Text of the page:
arrived in camp at FIDC near Fricourt about 10pm. Roads very bad. Tents were
few. Further orders received for the morrow and Battn operation orders were
issued about midnight. We were to move to near Pommier Redoubt at 7.30am
accompanied by 1st Enchelon Transport. Extra S.A.A. Grenades, Flares,
Rockets and Very Lights were drawn after midnight. Grenades had to be
detonated and all were distributed shortly after 4.30am.

15th Sept:
Marched off at 7.30am in accordance with orders. Reached Pommier Redoubt
about 9.30am. News received that attack was going well and that first
objectives had been taken. ?Tanks? were reported to be a success. Further
orders received. Marched off at 11.30am by platoon and occupied York trench
and check line in front of ?Bernafay? Wood. Shortly after taking up
positions, orders were received to move up to vicinity of Ten Support in
front of Delville Wood, now clear of the enemy. At the commencement there
was no fire but Delville Wood was being heavily barraged. Battn went through
the wood in Artillery formations. Companies in single file. 8 ORs were
killed by one shell, otherwise casualties here were wonderfully light. Just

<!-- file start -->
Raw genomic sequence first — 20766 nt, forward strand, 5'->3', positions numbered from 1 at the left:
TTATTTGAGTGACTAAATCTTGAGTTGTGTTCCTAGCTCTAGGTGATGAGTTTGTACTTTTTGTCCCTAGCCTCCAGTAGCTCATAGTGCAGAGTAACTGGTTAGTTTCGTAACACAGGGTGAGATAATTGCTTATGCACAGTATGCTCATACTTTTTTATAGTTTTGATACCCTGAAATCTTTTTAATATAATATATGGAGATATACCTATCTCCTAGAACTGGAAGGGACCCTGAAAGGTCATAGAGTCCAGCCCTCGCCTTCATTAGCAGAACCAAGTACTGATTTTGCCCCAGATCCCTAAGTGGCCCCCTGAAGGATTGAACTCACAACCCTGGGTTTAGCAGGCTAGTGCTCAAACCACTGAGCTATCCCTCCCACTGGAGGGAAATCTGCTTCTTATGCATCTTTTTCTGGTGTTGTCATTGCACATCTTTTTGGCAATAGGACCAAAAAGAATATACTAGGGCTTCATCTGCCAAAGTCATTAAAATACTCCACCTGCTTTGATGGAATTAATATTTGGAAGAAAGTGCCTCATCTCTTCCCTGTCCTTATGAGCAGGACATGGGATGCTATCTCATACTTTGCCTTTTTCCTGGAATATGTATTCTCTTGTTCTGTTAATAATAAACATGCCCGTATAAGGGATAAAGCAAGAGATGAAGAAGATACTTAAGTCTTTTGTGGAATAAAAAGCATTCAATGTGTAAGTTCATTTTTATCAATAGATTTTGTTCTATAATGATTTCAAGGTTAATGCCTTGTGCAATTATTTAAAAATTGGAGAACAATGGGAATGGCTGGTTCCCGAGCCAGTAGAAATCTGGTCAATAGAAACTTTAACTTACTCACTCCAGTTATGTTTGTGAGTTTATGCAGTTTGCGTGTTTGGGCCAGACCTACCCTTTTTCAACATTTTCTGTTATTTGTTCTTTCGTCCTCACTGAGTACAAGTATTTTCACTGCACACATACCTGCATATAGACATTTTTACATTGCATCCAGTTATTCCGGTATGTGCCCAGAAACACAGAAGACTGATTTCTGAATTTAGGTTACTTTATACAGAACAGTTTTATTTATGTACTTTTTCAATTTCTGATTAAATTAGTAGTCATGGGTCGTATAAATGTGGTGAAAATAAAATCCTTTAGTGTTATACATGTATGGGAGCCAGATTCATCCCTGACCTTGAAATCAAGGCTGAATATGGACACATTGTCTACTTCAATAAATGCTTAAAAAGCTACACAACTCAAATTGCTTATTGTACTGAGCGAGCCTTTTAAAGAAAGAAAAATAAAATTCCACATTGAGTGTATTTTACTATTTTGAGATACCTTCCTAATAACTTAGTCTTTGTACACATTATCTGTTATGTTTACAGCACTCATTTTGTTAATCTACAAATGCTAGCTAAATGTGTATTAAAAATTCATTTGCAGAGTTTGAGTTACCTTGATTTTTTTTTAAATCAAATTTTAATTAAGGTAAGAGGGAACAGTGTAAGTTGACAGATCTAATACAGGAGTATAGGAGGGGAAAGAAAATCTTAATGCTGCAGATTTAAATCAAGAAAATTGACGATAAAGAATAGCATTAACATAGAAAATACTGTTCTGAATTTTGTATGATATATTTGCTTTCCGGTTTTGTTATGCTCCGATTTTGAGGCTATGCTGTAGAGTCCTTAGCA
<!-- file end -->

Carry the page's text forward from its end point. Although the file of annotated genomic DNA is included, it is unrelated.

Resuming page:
in front of Wood, Artillery fire was rather heavier but the Battn came
through well. Took up position with two companies in Brown Trench and two
companies in shell holes about 200yds in front.
Orders which had taken 4 or 5 hours to reach us were received about 11.30pm
that 43rd Bde would relieve 42nd Bde in the front line trenches which they
had reached our Battn. to be on the left and the Somersets on our right.
41st Division was on our left and the Guards on our right.

...cont...

SueL
26-12-2006, 5:46 PM
...cont...

16th Sept:
About midnight we moved off in a NNE direction in close artillery formation
to find the line we were to take over. Its position was uncertain. We
suffered several casualties on the way up from 77mm. We eventually arrived
after several halts in dangerous positions at the line to be occupied by us
exactly in the centre of the position. The line to be held ran from about
N31.d.9.5. to N31.d 10.7 and to N32. c.3.2. with three Coys in the front
line and HQ and 1 Coy in support about 50yds behind. The night was very
quiet and consolidation was proceeded with. Orders were received about 5am